MINNEAPOLIS — A natural compound in red wine, peanuts, berries and the skin of red grapes may reduce artery stiffness in some people with Type 2 diabetes, new data suggest.
In a study presented Thursday at the American Heart Association’s Arteriosclerosis, Thrombosis and Vascular Biology/Peripheral Vascular Disease 2017 Scientific Sessions, resveratrol treatment reduced aortic stiffness at a statistically insignificant level.
In a subset of 23 patients with high arterial stiffness at the start of the study, a 300 mg dose of resveratrol reduced aortic stiffness by 9.1 percent, a 100 mg dose lowered it 4.8 percent, while stiffness increased with the placebo treatments.
“This adds to emerging evidence that there may be interventions that may reverse the blood vessel abnormalities that occur with aging and are more pronounced in people with Type 2 diabetes and obesity,” said Naomi M. Hamburg, M.D., chief of the vascular biology section at the Boston University School of Medicine in Massachusetts.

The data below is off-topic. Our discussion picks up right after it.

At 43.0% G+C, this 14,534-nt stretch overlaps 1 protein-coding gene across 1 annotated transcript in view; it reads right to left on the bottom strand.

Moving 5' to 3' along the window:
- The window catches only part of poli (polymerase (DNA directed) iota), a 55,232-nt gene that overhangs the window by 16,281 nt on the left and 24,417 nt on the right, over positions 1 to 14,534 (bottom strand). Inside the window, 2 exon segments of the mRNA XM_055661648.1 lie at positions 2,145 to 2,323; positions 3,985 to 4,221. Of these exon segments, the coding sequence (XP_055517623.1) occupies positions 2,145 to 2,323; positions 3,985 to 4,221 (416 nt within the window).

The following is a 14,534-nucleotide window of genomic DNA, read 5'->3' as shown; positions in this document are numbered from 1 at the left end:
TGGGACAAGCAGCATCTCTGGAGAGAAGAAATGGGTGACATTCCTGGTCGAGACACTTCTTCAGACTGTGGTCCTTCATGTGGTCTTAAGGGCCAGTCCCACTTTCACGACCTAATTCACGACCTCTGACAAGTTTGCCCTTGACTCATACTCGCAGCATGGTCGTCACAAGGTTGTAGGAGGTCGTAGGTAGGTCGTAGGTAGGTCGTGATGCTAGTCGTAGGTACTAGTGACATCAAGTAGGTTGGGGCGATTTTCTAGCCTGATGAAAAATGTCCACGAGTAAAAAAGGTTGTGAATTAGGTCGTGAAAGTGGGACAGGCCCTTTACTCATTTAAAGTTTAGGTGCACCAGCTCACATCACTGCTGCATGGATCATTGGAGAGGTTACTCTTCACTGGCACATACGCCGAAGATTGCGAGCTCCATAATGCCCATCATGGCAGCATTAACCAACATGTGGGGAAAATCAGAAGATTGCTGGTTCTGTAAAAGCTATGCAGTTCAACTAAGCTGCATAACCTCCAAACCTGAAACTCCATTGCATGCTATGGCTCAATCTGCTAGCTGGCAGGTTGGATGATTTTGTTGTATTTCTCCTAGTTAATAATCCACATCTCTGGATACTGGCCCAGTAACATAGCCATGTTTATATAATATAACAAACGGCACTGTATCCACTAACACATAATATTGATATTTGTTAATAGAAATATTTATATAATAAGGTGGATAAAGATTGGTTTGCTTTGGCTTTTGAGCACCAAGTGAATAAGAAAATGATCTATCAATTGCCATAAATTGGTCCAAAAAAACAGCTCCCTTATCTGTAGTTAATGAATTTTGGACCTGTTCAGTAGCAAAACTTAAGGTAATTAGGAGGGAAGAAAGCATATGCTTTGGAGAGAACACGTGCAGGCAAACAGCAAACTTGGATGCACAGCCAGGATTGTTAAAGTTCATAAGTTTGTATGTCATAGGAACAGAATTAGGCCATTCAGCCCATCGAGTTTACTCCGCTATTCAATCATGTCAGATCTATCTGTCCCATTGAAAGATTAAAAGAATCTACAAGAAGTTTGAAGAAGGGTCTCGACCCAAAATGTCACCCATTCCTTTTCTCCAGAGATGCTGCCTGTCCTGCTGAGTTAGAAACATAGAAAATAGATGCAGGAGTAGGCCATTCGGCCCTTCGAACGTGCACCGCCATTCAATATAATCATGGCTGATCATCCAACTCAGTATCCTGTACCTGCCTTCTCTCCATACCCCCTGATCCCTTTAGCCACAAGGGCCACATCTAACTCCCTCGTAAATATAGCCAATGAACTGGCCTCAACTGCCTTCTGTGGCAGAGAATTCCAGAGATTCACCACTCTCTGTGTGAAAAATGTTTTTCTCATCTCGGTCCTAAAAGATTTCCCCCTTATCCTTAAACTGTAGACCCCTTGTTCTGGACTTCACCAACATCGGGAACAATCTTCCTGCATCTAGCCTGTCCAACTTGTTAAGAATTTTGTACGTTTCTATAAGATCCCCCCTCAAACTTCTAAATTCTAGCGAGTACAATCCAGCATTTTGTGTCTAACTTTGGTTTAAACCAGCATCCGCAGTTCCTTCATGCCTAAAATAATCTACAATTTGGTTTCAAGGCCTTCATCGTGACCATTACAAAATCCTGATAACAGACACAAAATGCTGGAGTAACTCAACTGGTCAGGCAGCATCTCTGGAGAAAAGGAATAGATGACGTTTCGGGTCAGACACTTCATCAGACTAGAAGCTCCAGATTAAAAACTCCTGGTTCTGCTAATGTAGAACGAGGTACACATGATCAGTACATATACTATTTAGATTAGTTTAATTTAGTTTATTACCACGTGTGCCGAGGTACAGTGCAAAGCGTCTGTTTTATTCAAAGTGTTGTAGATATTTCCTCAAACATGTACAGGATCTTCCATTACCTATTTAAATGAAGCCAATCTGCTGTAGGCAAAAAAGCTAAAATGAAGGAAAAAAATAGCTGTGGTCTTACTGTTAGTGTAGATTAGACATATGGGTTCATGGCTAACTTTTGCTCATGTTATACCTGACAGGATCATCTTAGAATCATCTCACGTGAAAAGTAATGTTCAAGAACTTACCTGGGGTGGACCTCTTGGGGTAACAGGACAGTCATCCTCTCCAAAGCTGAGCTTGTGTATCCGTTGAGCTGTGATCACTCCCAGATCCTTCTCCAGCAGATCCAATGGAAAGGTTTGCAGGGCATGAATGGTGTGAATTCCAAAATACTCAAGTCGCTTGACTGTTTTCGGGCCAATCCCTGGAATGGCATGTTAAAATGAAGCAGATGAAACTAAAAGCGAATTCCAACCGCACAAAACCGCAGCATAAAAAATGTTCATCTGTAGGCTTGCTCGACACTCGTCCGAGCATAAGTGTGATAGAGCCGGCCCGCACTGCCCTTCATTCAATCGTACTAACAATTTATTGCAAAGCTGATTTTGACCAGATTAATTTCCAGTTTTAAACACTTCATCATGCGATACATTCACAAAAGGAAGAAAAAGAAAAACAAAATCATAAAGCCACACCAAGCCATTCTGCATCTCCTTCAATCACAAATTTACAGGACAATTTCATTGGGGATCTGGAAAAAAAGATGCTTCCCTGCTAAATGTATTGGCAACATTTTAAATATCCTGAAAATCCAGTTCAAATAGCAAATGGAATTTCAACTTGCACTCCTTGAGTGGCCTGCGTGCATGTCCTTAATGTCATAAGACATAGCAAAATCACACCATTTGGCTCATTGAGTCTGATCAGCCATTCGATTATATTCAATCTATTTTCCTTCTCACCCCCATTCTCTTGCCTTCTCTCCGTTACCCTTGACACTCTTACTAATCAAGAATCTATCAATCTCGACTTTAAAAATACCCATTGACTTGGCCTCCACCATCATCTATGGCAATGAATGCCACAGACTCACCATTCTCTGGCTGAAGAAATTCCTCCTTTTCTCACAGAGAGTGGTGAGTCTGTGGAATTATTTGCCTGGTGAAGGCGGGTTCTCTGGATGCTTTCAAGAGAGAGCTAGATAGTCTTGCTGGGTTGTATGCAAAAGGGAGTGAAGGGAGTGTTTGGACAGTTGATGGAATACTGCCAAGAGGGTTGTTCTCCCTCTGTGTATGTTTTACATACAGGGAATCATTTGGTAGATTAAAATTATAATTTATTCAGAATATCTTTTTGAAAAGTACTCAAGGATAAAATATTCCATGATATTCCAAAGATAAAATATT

As the body’s largest artery, the aorta, becomes stiffer, the risk of heart attacks and strokes increases.
In the study, researchers used a test called the carotid-femoral pulse wave velocity to measure aortic stiffness in 57 patients with Type 2 diabetes. Tests were performed after patients consumed daily doses of 100 mg/day of resveratrol for two weeks, followed by 300 mg/day of resveratrol for two weeks and after comparable placebo dosing for a total of four weeks.
Participants were also tested on several other measures of their blood vessels’ ability to relax and expand to accommodate changes in blood flow, an important indicator of healthy blood vessel function.
“The effect of resveratrol may be more about improving structural changes in the aorta, and less about the relaxation of blood vessels, and people with more normal aortic stiffness may not get as much benefit,” Hamburg said.
In animal studies, resveratrol activates the gene SIRT1 that delays aging and the development of several diseases. To look at that mechanism in humans, researchers took a sample of the inner lining of blood vessels from seven participants and examined the tissue for SIRT1 activity. Although they detected increased SIRT1 activity after resveratrol supplementation, the difference was not statistically significant.